The bottom line is that gold mining fundamentals are actually fed when silver declines vs. gold and by extension, commodities (representing some mining cost inputs) also decline vs. gold.  Ironically, when inflationist gold bugs get on the soap box (“buy resources… gold is silver is copper is oil is hogs is corn, the US dollar will crash!”) imploring we protect ourselves vs. inflation, gold stocks can rise strongly but such a rise is usually against the sector’s own fundamentals.  This can happen in microcosm like it is currently or in a larger phase, like 2003-2007.

For proof look no further than the Gold-Oil ratio (GOR) and HUI.  Fuel-intensive mining operations benefited from the huge leg up in GOR’s continuing bull market.  But what has happened since early February?  Why, a mini crash in GOR.  It is actually a higher low in an ongoing long-term bullish indicator, but work with me here.

Gold mining financial results have benefited from the impact of rising sector fundamentals.  This really kicked into gear in January and February before sagging into the quarter’s end in March.  The result was a smoothed out general rise in gold mining fundamentals right through Q1 reporting (currently winding down).  Not just by the GOR view, but by a host of sector and macro fundamentals, including gold’s performance vs. stock markets and currencies.

The point is that it has been a good ride, with silver and a bounce in inflation expectations out front leading the charge for the last couple of months.  But the gold miners were the early leader and are different.  If inflation bulls begin to see silver fade vs. gold and the commodity complex sell off they will barf up the gold miners too.  The US dollar could be firm against all of this as it pulls in risk ‘off’ liquidity (as noted in a post yesterday, USD is bouncing but bearish in its intermediate trend).

But then the cycle starts over again.  I am not going to let one day’s hard drop get me micro managing whether or not a real correction is starting because this rally has eaten alive anyone who has tried to forecast its demise (and there are still valid targets open that yesterday’s downside did not negate).  But it will end and indeed it needs to end sooner or later so that a cycle can start again.

Arguing against calling an end to the ‘inflation’ rally just yet, the TIP-TLT ratio – an inflation expectations’ gauge – is still in a series of higher highs and higher lows.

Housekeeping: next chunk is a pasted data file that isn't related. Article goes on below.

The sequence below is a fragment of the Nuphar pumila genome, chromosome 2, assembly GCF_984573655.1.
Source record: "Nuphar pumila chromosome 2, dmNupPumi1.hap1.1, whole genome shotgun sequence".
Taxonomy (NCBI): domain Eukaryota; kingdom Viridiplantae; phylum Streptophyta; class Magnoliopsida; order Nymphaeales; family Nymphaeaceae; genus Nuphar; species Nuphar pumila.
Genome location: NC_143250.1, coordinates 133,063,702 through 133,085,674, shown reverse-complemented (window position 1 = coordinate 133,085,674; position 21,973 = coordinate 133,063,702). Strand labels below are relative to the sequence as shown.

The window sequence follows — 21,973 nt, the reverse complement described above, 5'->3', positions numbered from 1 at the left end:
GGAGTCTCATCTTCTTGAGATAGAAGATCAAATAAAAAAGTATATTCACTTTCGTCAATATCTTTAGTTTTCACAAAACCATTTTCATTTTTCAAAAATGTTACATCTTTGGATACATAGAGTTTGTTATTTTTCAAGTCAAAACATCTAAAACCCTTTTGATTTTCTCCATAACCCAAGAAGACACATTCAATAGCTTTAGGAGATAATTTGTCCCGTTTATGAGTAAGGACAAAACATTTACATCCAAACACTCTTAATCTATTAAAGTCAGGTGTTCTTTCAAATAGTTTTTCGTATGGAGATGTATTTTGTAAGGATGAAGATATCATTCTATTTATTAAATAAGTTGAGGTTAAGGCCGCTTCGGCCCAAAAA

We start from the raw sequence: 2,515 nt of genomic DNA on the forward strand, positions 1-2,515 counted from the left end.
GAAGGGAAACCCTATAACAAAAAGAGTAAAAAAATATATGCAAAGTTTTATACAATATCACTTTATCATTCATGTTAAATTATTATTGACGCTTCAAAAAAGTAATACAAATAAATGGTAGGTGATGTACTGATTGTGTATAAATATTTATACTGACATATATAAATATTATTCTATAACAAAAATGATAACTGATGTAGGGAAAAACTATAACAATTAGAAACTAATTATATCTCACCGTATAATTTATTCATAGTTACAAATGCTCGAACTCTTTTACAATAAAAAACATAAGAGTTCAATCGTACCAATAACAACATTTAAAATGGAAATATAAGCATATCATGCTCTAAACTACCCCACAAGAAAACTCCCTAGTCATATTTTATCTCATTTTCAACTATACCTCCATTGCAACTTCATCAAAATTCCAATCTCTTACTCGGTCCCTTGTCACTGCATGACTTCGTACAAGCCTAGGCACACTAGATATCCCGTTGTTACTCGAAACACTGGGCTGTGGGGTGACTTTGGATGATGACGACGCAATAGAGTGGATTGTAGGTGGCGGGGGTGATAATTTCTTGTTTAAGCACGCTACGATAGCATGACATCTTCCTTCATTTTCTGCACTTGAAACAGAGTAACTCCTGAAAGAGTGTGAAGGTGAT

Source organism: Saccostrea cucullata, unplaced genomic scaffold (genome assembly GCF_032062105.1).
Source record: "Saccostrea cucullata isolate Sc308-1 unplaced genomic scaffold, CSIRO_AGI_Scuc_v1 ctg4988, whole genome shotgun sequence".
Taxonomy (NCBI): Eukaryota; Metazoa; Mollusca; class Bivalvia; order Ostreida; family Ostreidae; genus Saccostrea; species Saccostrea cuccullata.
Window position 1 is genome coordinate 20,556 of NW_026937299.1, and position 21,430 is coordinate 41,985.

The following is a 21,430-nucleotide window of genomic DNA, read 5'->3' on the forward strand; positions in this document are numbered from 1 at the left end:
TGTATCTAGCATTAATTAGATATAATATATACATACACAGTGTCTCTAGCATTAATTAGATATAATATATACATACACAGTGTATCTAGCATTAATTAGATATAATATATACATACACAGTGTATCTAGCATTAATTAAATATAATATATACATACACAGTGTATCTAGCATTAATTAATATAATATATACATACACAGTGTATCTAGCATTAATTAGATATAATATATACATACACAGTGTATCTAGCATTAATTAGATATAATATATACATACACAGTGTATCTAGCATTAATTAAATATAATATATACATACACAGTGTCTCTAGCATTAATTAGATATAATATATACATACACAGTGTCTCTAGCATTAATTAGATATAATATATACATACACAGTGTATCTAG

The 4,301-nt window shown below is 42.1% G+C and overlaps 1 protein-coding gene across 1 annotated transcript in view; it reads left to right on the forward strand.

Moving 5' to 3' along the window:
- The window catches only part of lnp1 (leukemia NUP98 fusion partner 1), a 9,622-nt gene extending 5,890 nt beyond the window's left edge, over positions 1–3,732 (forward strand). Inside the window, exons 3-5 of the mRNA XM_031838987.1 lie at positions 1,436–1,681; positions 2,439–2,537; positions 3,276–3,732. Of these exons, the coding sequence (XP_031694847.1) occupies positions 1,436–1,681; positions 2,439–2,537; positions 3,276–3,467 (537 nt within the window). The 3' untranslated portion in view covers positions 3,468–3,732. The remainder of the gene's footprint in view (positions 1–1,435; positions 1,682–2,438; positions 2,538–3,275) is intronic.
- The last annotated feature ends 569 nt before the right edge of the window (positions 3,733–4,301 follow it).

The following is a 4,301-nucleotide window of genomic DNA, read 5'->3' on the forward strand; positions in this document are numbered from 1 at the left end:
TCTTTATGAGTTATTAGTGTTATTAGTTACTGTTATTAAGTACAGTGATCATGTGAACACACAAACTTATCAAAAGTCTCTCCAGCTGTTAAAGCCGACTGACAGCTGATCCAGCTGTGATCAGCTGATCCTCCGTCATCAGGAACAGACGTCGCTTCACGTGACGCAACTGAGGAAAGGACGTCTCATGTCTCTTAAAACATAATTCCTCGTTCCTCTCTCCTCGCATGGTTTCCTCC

As is the CRB Commodity index.

Much like with the gold miners (where we are have very clear technical parameters regarding key support for HUI and the gold stock ETFs), the corrective work so far is routine and mild.  But if the time comes that miners are getting thrown out with the ‘inflation trade’ bathwater (a retest of the lows in ‘inflation’ or a double top in ‘deflation’*), they would be a ‘buy’ on the decline (new bull markets often make post ‘launch’ declines and even double bottoms in their infancy); it could be the first solid ‘buy the fear’ play of what looks like a new bull market, assuming said fear is also in play in stock markets and in the psyche of the average market participant.  Again, recall how things felt in Q4 2015 and the first half of Q1 2016.

Alternatively, if inflation expectations have made real, long-term bottoms that are not due to be re-tested soon it would be time to probably not be short much of anything and to spread investments out from the gold sector to a world of inflation-sensitive items that would follow the ‘first mover’ gold miners.  Again, let’s watch the Silver-Gold and Gold-Silver ratios for clues.

* Inflation and deflation incorrectly or at least over simplistically represented here as their effects, which would be rising assets or declining assets, respectively.

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By Gary Tanashian

http://biiwii.com

© 2016 Copyright  Gary Tanashian - All Rights Reserved

Disclaimer: The above is a matter of opinion provided for general information purposes only and is not intended as investment advice. Information and analysis above are derived from sources and utilising methods believed to be reliable, but we cannot accept responsibility for any losses you may incur as a result of this analysis. Individuals should consult with their personal financial advisors.